Directed by Christopher Bungard
Erin Moodie translator
The Committee on Ancient and Modern Performance (CAMP) presents a script-in-hand reading of a new translation by Erin Moodie of Terence’s Phormio. The African born Terence often gets short shrift when it comes to ancient drama, but he is tremendously influential in the history of western theatre.
On with the plot - Two young men, Phaedria and Antipho fall in love - Phaedria with a flute girl, mercilessly enslaved by a brothel keeper, Antipho with a poor, fatherless girl. Can Phaedria get the money he needs for the flute girl? What will happen when Antipho’s father discovers his son has married a girl without a dowry? (gasp!!!) What does a parasite named Phormio who’s skilled in clever arguments have to do with any of this? Why did he get to attach his name to the title?
Come help CAMP bring Terence’s Phormio to life in New Orleans. Actors from every background are welcome, and no previous experience is required! We are completely open to casting against gender. If you are interested in giving CAMP a first-time try, there is the opportunity for silent roles to be made available as well.
The following roles are up for grabs:
Davos: slave, also a friend of Geta
Geta: slave of Demipho
Antipho: young man and son of Demipho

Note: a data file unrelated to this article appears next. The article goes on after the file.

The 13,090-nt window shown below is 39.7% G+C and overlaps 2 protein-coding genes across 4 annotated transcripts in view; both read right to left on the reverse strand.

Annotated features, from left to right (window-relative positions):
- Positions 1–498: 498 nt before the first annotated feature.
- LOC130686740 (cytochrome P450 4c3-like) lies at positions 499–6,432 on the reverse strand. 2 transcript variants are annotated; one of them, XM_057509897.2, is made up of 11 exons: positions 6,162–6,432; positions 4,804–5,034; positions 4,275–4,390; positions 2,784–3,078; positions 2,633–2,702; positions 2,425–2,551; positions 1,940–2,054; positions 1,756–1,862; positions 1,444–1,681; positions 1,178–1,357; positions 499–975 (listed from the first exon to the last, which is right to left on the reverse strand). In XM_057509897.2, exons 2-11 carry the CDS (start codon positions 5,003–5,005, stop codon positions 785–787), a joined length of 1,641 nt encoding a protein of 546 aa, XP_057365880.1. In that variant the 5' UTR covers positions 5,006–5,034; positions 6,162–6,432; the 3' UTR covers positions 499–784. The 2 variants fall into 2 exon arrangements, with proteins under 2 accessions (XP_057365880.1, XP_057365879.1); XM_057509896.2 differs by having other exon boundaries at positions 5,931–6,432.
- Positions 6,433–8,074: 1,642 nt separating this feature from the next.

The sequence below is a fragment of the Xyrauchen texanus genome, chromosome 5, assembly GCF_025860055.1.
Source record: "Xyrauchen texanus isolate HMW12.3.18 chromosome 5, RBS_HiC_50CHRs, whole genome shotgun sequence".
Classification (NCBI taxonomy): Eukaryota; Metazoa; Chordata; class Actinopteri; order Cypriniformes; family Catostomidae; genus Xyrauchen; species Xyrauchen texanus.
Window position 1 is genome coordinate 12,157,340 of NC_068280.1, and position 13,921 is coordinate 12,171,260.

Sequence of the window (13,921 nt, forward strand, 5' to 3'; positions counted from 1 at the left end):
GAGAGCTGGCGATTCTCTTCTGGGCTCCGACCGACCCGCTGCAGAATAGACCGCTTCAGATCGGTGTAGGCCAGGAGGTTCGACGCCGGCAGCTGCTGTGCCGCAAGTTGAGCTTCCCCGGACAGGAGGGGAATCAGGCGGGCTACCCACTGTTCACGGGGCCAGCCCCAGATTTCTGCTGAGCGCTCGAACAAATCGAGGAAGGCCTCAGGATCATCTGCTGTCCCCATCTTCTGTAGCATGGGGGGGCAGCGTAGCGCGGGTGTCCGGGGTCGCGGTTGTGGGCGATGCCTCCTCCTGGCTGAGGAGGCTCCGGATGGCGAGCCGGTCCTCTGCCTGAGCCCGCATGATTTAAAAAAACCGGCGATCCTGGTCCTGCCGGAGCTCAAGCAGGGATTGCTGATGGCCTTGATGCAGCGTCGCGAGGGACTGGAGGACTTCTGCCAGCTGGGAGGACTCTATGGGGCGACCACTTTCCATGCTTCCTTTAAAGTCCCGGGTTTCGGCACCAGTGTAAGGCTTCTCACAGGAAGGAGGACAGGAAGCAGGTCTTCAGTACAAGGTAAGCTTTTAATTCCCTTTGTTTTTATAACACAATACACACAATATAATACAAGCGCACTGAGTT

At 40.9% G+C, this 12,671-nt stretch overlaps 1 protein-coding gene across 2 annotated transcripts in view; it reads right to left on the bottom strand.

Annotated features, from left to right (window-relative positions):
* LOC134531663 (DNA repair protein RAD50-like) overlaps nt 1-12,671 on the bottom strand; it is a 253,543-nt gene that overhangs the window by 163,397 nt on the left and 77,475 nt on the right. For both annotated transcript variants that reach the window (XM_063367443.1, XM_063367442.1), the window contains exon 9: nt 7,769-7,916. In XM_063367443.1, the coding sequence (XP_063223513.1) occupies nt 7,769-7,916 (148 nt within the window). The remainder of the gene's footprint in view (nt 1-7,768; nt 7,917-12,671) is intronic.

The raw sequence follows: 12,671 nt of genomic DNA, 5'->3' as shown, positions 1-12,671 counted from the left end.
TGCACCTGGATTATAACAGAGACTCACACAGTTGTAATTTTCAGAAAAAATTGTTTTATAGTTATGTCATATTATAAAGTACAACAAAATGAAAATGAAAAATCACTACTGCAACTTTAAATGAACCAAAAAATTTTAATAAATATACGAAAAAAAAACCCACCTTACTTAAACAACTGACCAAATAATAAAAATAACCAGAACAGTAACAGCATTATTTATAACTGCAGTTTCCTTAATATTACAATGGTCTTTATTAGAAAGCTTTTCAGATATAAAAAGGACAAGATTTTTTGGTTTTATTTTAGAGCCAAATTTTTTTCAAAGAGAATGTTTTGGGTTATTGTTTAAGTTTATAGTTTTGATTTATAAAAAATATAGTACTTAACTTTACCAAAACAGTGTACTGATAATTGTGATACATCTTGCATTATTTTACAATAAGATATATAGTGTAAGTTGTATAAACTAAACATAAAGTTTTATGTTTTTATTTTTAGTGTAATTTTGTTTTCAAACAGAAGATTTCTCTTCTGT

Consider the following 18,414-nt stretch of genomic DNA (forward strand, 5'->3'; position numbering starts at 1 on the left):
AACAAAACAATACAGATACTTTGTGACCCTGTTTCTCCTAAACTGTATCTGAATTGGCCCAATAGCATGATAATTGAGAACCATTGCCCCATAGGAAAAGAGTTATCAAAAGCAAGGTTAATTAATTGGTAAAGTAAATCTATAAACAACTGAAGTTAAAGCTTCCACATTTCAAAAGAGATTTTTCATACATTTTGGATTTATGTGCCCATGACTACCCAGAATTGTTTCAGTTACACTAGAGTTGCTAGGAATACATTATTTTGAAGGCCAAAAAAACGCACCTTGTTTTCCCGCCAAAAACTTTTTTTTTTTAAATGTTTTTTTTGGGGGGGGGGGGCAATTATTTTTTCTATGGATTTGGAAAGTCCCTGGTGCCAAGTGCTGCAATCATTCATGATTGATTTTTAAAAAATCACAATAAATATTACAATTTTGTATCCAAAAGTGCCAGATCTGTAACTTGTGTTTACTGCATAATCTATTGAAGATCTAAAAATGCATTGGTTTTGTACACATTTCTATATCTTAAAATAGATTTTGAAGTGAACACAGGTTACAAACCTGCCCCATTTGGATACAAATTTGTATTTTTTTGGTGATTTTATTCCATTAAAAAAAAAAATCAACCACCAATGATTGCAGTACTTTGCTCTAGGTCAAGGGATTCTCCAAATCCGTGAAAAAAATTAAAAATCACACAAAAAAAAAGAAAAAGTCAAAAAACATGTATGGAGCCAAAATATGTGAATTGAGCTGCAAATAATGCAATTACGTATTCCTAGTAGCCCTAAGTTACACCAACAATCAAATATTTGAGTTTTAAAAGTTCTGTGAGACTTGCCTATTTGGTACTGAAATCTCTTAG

Phaedria: young man and son of Chremes
Demipho: old man and father of Antipho
Hegio, Cratinus, Crito: friends and advocates for Demipho
Dorio: brothel-keeper and owner of the unnamed lyre-player
Chremes: old man and father of Phaedria and (secretly) Phanium
Sophrona: nurse to Chremes’ family
Nausistrata: wife to Chremes and mother of Phaedria
Keeping in mind clear evidence that the world of Roman comedy is inhabited by a diversity of characters from across the Mediterranean, we would especially love to have any BIPoC members of our community interested in joining this production.
In addition to actors, we invite volunteers interested in contributing their time and talents behind the scenes! If you're interested in graphic design, costume assistance, props, sound design, stage management, etc., let us know.
Rehearsals will take place all day on Thursday, January 5 and Friday, January 6, with a readthrough on the evening of Wednesday the 4th for those already in New Orleans. The performance will be the evening of Friday, January 6. CAMP is planning to stream the performance for the benefit of remote conference attendees.
Krishni Burns, Ph.D. (she/her)
Chair, Committee on Ancient and Modern Performance (CAMP)